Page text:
by Ellen Wittlinger
About the book:
John’s life is an emotional shipwreck. His mom never touches him since his parents divorced and his dad would rather be anywhere than spending weekends with his son. John takes comfort in writing his zine and reading other zines like Escape Velocity by Marisol, a self-proclaimed “Puerto Rican Cuban Yankee Lesbian.” As their friendship develops, John’s protective shell cracks and he allows himself to admit his feelings about his parents and eventually for Marisol.
About the guide:
This guide includes discussion questions and projects appropriate for book clubs, literature circles, and classroom discussions. It is intended to provoke thought and insight into the themes of this novel which include family expectations, self-identity, escape, relationships, friendship, love and truth.
How did you become interested in zines? How have they changed since the publication of the novel?
My daughter’s friend, Colette, had a zine when she was 15 (and still puts out issues sporatically now, even though she’s almost 10 years older!) As soon as I saw her issues I was intrigued with this method of putting your writing (and your feelings) out into the world. It was a phenomenon that was new to me, but Colette put me in touch with other zine writers too and I wrote to them to see what had driven them to produce their zines. It seemed like a natural fit for a YA novel. There are still many paper zines around today–if you search the Net you’ll find lots of sources for them. Factsheet 5 is no longer available, and many zines are now e-zines, but the zine movement is still very alive.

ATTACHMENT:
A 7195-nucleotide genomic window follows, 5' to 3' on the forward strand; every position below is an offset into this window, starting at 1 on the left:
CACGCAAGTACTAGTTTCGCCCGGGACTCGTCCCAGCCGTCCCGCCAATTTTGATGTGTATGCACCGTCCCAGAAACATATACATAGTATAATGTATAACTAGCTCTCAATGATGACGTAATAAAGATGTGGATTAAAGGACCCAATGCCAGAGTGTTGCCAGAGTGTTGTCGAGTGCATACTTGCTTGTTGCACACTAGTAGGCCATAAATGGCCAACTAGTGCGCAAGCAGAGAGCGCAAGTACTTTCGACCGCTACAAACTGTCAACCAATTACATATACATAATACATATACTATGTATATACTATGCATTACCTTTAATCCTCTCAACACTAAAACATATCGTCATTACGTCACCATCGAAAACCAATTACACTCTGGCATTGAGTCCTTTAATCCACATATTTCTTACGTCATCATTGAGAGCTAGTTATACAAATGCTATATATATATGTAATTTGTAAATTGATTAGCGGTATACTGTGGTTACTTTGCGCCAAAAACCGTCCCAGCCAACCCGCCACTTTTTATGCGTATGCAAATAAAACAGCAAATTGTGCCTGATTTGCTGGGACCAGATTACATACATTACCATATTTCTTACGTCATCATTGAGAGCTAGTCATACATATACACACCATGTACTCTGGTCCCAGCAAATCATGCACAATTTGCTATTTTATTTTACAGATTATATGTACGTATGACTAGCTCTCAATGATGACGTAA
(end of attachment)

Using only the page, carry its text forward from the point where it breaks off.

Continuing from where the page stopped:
What inspired John and Marisol’s story?
I had always wanted to write a story in which a gay or lesbian teen character was already out of the closet and comfortable with his or her sexuality. Up until that point, most books for YAs with gay protagonists were about their coming out. I wanted to write the NEXT chapter. Both Marisol and John sprang full-blown into my imagination and their chemistry was great. Because of who Marisol is, the story’s ending is inevitable, to me, yet many readers are upset by it. Which isn’t a bad thing either.
John was really transformed by his friendship with Marisol. Do you think this influence of friends is typical of teen relationships?
I think it’s very common for a friend with a strong personality to affect a teenager–for better or for worse. At this age, kids are much closer to their friends than to their parents, and they’re very open to new experiences. Of course they’ll be influenced by friends.
Do you ever find yourself still thinking about the characters you created? Do you know what happens to them after the close of the novel?
I do sometimes think about them, but I don’t usually create a life for them that lasts much past the end of the book. If I did, I suppose I’d write a sequel. And though I’ve always been nervous about writing sequels, fearing the second book wouldn’t live up the reader’s hopes for it, Hard Love is one book I have considered doing a sequel for. Maybe next time we’ll be in Marisol’s head.
- In the first line of the novel John claims that he is “immune to emotion.” How has he changed by the end of the novel? What causes this transformation?
- Describe John’s relationship with his mother. What is odd about how she interacts with him? Can you imagine this trait in your own maternal relationship?
- Compare Marisol and John. What do they have in common? How are they quite different from each other? How do they bridge their differences to build a friendship?